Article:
The next morning, Simon, who picked me up from the airport, helped me set up my Chinese phone number and bank account. I had to jump through a lot of hoops to convert my USD to RMB, since the Chinese government is strict about the distribution of yuan, it’s hard to get in the States, and they are also strict about the condition of the USD. If you plan to travel to China, I would suggest to just use your US bank account, since banks will require you to open an account to convert. The exchange rate is not too bad, currently, there are 6.55 yuan to the dollar, and banks will give you about 6.45 yuan to the dollar. In China, you have to set up a bank account, which is linked to your student card to eat in the Canteen and pay for other things on campus, much like my ‘Gate Card, and everything is so cheap, each meal is about $0.75. We finished with a campus tour, and though it was only 2 pm,  I was jetlagged and Xiamen is SO hot (it feels like 107 degrees every day), that I headed back to my dorm to recharge.

No clue what this says…

I’m not usually one to talk about emotions, but wow, the first 48 hours in China were the hardest, most draining, and discouraging days of my life, on top of the fact that I only have 1 working arm. I seriously doubted my ability to stay in China for four months. If you know me, I am the type of person who never wants to look weak and will take the bull by its horns, so the feelings of doubt really shook me. I also like to know all the information before doing anything, and this time I was completely in the dark. Since I am on an exchange program, there is no set orientation or activities, so I was kind of set loose on Xiamen and had to figure things out for myself, which I couldn’t really do since almost no one speaks English outside the University. I also didn’t know that classes did not start until the 18th, so I had a whole week to figure things out on my own. I am still kind of in the “what the %#*& am I doing here?” phase, but I am definitely more confident now. I just had to remind myself that I decided to study abroad when I was 12 and was not going to let anything stop me from fulfilling my dream. Ultimately, I think I will get so much more out of the exchange experience than a more traditional abroad one, because I am the only undergraduate American student at Xiamen University, so I get to learn from my European and Chinese peers about how much life differs across the three continents.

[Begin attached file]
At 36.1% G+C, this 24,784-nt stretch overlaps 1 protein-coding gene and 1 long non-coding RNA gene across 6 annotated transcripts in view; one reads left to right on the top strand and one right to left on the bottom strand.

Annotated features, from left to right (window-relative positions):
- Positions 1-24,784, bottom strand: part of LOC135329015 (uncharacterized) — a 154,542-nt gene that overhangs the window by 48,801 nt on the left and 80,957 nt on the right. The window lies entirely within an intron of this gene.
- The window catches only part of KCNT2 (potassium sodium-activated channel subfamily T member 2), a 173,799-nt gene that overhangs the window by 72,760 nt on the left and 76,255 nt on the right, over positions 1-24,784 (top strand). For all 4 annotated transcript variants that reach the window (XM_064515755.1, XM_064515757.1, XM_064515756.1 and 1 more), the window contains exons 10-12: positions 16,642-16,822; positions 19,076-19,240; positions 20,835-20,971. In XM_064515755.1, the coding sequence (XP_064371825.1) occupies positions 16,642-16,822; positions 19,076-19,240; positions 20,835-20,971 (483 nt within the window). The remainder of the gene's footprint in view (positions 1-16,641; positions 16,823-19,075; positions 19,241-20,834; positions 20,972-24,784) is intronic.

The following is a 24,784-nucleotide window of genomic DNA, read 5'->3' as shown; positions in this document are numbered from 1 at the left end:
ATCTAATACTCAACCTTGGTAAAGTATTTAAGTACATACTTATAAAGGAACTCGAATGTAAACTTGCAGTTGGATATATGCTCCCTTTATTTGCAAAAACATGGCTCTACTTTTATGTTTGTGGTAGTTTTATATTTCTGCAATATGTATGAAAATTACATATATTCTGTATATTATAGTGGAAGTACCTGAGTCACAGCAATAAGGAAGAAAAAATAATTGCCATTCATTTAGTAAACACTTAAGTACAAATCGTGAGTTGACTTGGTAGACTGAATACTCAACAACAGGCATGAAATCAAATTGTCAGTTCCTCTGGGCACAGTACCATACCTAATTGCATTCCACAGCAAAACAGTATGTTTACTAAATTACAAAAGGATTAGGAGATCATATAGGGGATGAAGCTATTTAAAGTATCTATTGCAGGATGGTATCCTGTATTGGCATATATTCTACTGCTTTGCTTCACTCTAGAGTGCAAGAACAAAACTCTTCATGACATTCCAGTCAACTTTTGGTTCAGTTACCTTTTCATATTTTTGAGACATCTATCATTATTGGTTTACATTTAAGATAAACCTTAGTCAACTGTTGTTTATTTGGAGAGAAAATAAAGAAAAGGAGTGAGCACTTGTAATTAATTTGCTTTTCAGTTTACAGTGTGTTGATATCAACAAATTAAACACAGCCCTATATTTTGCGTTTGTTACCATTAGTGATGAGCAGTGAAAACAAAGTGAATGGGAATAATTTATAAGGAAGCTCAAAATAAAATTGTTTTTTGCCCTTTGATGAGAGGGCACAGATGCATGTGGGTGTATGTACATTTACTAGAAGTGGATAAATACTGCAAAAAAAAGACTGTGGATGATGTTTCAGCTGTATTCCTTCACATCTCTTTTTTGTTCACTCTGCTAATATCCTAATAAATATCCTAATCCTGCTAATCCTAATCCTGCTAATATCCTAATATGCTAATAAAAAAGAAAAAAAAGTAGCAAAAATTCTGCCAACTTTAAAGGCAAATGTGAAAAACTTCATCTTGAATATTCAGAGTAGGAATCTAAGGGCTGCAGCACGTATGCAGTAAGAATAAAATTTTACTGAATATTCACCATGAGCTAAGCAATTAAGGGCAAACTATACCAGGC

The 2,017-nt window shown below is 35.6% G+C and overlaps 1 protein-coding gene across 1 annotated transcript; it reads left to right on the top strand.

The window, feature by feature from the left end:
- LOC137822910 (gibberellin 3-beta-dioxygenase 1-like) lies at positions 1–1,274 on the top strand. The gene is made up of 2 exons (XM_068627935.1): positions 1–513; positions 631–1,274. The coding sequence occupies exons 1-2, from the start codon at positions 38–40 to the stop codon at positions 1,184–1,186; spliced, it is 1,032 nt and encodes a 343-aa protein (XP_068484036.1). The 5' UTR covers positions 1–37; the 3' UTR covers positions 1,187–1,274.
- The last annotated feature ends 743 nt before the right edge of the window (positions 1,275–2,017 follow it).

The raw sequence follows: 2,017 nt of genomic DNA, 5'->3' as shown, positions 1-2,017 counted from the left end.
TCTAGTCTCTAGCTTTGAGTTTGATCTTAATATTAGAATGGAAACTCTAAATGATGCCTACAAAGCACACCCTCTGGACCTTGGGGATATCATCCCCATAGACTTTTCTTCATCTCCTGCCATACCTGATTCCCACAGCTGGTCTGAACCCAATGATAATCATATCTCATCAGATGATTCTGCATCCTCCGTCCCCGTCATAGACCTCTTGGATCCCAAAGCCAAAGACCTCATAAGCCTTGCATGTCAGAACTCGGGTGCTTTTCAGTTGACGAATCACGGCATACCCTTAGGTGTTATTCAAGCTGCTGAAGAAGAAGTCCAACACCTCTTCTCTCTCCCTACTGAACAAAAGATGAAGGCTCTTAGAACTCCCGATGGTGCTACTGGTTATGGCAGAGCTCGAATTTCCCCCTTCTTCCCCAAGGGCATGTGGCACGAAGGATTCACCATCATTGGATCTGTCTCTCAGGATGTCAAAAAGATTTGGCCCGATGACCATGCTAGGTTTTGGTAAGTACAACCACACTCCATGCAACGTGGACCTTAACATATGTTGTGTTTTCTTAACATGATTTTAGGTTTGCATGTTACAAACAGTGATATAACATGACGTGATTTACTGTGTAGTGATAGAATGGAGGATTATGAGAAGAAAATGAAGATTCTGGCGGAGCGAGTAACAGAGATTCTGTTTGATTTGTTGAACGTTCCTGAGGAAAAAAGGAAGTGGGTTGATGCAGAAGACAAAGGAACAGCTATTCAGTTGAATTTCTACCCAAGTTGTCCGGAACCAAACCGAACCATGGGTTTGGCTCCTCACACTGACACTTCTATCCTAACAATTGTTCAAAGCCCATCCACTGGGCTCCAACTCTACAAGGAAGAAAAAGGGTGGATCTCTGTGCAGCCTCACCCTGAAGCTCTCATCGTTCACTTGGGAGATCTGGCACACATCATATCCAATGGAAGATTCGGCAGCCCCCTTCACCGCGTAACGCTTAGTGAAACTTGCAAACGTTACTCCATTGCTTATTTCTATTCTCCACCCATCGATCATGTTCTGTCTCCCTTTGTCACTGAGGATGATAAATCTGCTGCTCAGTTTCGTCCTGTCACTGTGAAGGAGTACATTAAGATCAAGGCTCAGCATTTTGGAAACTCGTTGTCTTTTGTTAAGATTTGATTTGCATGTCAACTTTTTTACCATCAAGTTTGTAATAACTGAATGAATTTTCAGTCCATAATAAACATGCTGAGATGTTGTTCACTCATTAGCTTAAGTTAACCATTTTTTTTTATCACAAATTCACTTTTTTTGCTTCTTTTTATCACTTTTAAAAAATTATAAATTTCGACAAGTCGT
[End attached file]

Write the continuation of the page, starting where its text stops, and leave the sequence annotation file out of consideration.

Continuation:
Stay tuned for Part II!

I Like To Make Things Hard For Myself

Because going to China for four months without knowing any Chinese isn’t hard enough…I can barely use my right arm.

Today marks exactly two weeks post-op on my Bankart Repair and Capsular Shift on my right shoulder. This was a planned surgery to stabilize my shoulder after 6 anterior dislocations over 5 years. I am extremely happy that I will (hopefully) never dislocate my shoulder again, but I wish I had more time to recover in the States. Finally, I am off narcotic painkillers and ready to depart for Xiamen, China on Thursday, September 7th! I am still in a sling 80% of the time with a very limited range of motion in my dominant hand, so I am practicing using chopsticks in my left hand so I can feed myself!

One of three arthroscopic incisions. I have had the stitches removed since and it is healing well.

I began physical therapy last Wednesday, and my range of motion is quickly improving. I can now hold my arm straight out in front of me, nearly parallel to the ground, and can externally rotate so that my arm is perpendicular to my body. My exercises involve using some kind of pole so I will be taking the shaft of my lacrosse stick with me to rehab in my dorm room (lol). If someone had told me at the 2015 State Championship lacrosse game, the last time I played lax, that the next time I would be using my lacrosse stick would be in China, I would have thought you were crazy! I’m hoping to improve my range of motion before I leave so I can wear more than just clothes that fasten in the front (though front-zip bras have been a total lifesaver!).

I tentatively plan to update weekly, and next Monday I will be starting classes. In the meantime, follow me on Instagram, @lookingsharpeinchina.

See you in China!